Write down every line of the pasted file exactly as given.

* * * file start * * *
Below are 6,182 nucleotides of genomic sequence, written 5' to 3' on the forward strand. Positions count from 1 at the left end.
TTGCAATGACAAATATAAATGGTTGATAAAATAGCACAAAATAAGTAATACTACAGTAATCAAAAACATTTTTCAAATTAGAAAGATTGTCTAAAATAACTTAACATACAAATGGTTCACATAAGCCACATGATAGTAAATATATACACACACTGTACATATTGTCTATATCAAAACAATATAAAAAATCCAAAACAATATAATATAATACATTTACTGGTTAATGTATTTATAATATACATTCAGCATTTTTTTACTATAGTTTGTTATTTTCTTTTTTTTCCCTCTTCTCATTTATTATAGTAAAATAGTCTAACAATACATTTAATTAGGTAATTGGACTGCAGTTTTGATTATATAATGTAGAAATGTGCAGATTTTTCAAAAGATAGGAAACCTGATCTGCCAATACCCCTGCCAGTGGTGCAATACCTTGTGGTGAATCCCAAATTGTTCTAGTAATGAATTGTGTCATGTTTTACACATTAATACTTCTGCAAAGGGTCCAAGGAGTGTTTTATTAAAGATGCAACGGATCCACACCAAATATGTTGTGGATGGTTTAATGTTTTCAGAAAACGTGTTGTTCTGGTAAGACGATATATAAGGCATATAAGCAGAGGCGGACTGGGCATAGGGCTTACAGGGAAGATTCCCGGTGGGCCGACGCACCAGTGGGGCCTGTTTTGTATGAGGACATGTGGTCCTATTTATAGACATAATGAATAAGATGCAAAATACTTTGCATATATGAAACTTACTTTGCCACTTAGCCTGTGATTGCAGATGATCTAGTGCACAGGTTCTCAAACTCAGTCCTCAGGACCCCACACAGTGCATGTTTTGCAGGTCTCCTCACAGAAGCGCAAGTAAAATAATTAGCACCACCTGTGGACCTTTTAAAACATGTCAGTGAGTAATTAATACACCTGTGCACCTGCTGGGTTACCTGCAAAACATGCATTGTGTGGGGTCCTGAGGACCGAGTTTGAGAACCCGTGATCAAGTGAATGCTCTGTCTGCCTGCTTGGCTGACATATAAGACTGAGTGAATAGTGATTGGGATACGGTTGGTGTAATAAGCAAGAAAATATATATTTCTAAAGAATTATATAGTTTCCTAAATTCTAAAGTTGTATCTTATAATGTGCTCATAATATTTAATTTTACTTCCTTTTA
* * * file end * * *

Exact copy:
Below are 6,182 nucleotides of genomic sequence, written 5' to 3' on the forward strand. Positions count from 1 at the left end.
TTGCAATGACAAATATAAATGGTTGATAAAATAGCACAAAATAAGTAATACTACAGTAATCAAAAACATTTTTCAAATTAGAAAGATTGTCTAAAATAACTTAACATACAAATGGTTCACATAAGCCACATGATAGTAAATATATACACACACTGTACATATTGTCTATATCAAAACAATATAAAAAATCCAAAACAATATAATATAATACATTTACTGGTTAATGTATTTATAATATACATTCAGCATTTTTTTACTATAGTTTGTTATTTTCTTTTTTTTCCCTCTTCTCATTTATTATAGTAAAATAGTCTAACAATACATTTAATTAGGTAATTGGACTGCAGTTTTGATTATATAATGTAGAAATGTGCAGATTTTTCAAAAGATAGGAAACCTGATCTGCCAATACCCCTGCCAGTGGTGCAATACCTTGTGGTGAATCCCAAATTGTTCTAGTAATGAATTGTGTCATGTTTTACACATTAATACTTCTGCAAAGGGTCCAAGGAGTGTTTTATTAAAGATGCAACGGATCCACACCAAATATGTTGTGGATGGTTTAATGTTTTCAGAAAACGTGTTGTTCTGGTAAGACGATATATAAGGCATATAAGCAGAGGCGGACTGGGCATAGGGCTTACAGGGAAGATTCCCGGTGGGCCGACGCACCAGTGGGGCCTGTTTTGTATGAGGACATGTGGTCCTATTTATAGACATAATGAATAAGATGCAAAATACTTTGCATATATGAAACTTACTTTGCCACTTAGCCTGTGATTGCAGATGATCTAGTGCACAGGTTCTCAAACTCAGTCCTCAGGACCCCACACAGTGCATGTTTTGCAGGTCTCCTCACAGAAGCGCAAGTAAAATAATTAGCACCACCTGTGGACCTTTTAAAACATGTCAGTGAGTAATTAATACACCTGTGCACCTGCTGGGTTACCTGCAAAACATGCATTGTGTGGGGTCCTGAGGACCGAGTTTGAGAACCCGTGATCAAGTGAATGCTCTGTCTGCCTGCTTGGCTGACATATAAGACTGAGTGAATAGTGATTGGGATACGGTTGGTGTAATAAGCAAGAAAATATATATTTCTAAAGAATTATATAGTTTCCTAAATTCTAAAGTTGTATCTTATAATGTGCTCATAATATTTAATTTTACTTCCTTTTA